Messy Ends (discussion questions)

Flawed Heroes Series Gfx_App SquareHere are the discussion questions that accompany my message, “Messy Ends” from Judges 17-21, which concluded our series, “Flawed Heroes,” this past weekend at Eastbrook Church.

Discussion Questions:

  1. Answer one of these two questions:
    • When have you seen something beautiful in the midst of brokenness?
    • Has a real-life hero let you down? What happened and how did you respond?
  2. This week, we conclude our series, “Flawed Heroes,” with the last five chapters of Judges (17-21). These chapters are often seen as an appendix, or concluding word, at the end of the book. This is particularly difficult but also important material to read. We will look at it in two sections. Take a moment to pray, asking God to speak to you through His word, and then read Judges 17-18 aloud.
  3. This first story recounts deep failures in the religious and community life of the people of God. How would you describe the family life of Micah and his mother?
  4. Based on what you read about the Levite in chapters 17-18, what sort of person do you think he is? Why does this matter?
  5. The Danites steal the Levite and the idol away from Micah, causing conflict between the tribes of Israel. After that, they annihilate the people of Laish. Why is all of this shocking in light of what you know about God’s plans for His people (see Joshua 24:11-15)?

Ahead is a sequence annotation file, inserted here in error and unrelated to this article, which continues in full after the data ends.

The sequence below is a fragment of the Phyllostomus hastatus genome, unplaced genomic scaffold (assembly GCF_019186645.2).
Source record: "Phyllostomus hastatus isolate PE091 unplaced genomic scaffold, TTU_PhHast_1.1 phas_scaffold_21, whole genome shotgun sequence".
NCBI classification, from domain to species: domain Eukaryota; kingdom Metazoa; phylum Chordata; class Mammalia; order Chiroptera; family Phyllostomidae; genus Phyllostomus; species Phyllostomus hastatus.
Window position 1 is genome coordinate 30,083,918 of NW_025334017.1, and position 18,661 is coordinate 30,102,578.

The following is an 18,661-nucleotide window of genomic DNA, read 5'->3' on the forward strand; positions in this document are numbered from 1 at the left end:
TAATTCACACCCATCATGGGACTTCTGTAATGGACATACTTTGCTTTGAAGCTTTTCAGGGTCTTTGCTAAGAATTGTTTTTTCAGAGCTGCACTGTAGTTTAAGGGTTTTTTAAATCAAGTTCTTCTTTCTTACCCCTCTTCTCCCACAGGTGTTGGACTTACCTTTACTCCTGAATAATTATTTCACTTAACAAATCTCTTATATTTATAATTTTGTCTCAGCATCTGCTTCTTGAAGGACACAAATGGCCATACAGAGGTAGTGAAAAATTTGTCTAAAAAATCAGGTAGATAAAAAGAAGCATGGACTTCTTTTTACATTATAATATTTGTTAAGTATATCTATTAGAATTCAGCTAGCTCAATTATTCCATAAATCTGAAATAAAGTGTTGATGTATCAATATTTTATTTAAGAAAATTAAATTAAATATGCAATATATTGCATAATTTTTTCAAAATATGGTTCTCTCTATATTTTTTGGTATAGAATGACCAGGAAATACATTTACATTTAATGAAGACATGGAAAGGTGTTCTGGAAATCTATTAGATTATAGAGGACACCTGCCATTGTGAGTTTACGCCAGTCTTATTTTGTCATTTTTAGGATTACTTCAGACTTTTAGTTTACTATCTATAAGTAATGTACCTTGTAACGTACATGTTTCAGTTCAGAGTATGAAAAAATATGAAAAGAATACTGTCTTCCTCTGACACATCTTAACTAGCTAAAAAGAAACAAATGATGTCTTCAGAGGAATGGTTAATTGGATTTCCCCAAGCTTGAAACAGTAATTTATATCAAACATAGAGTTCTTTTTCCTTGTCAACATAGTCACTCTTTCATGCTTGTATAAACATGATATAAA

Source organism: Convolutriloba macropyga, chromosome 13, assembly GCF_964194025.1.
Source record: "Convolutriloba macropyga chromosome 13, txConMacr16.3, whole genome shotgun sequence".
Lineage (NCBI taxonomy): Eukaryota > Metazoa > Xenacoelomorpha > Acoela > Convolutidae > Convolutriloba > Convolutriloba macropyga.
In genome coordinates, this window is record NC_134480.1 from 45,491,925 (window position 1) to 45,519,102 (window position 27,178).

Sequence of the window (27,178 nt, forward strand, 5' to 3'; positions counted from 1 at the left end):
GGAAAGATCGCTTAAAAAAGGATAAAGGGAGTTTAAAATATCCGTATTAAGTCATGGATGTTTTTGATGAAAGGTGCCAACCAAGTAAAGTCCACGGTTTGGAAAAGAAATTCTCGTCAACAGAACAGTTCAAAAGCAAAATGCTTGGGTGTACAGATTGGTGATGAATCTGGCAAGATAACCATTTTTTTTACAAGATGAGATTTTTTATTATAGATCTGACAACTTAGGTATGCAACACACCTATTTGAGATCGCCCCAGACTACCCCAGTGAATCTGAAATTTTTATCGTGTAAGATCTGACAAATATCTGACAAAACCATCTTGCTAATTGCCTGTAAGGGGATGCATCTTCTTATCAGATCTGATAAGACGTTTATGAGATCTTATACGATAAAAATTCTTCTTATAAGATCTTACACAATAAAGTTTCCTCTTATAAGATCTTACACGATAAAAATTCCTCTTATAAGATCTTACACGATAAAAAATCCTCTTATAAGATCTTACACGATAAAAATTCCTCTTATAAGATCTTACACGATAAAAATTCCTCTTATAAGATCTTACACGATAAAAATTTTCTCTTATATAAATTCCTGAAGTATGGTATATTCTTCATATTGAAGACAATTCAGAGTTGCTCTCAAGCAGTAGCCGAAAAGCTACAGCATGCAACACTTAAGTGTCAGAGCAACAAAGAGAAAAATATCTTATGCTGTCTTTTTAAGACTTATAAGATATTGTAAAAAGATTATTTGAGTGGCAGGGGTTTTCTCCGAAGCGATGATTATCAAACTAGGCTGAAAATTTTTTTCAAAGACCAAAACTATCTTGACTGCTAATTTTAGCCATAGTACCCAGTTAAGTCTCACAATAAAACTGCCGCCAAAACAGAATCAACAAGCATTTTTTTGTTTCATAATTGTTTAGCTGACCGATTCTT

6. What is one thing that you take away from this story about God, His work, or His people?
  7. Now begin the second story of this section by reading Judges 19:1-10. How would you describe the life and relationship of this Levite with his concubine and her family?
  8. Next read Judges 19:11-30. A core issue here is the role of hospitality. Why does the Levite avoid the land of the Jebusites (vss 11-12)? What does he find when he comes to the Benjamite town of Gibeah?
  9. In one or two words describe the behavior of each: the old man from Ephraim, the Levite, and the men of Gibeah.
  10. Background: While this may seem gruesome (and it is!), the cutting up of the concubine was a summons to war in response to horrific wrongs. Similar situations are attested in other ancient near-eastern literature and also in 1 Samuel 11:7.
  11. The remaining two chapters (20-21), describe a conflict that arises between the tribe of Benjamin and the remaining tribes of God’s people. There are three main sections of conflict (20:18-20; 20:21-25; 20:26-48) that form an ironic echo to Judges 1. What changes do you see in the majority tribes’ approach to warfare through this sequence?
  12. The end result of this conflict is the decimation of the tribe of Benjamin. Chapter 21 traces the tragic response of the tribes to their fear that Benjamin will disappear. How would you summarize that chapter?
  13. Notice that this entire section begins and ends with the same thought: “In those days Israel had no king; everyone did as they saw fit” (Judges 17:6; 21:25). What is one thing that God is speaking to you through this study today and through the book of Judges as a whole? If you are on your own, take a moment to write it down, pray about it, and then commit to sharing that with one person this week. If you are with a small group, share your answers together and then pray for each other.

Messy Ends

Flawed Heroes Series Gfx_App Wide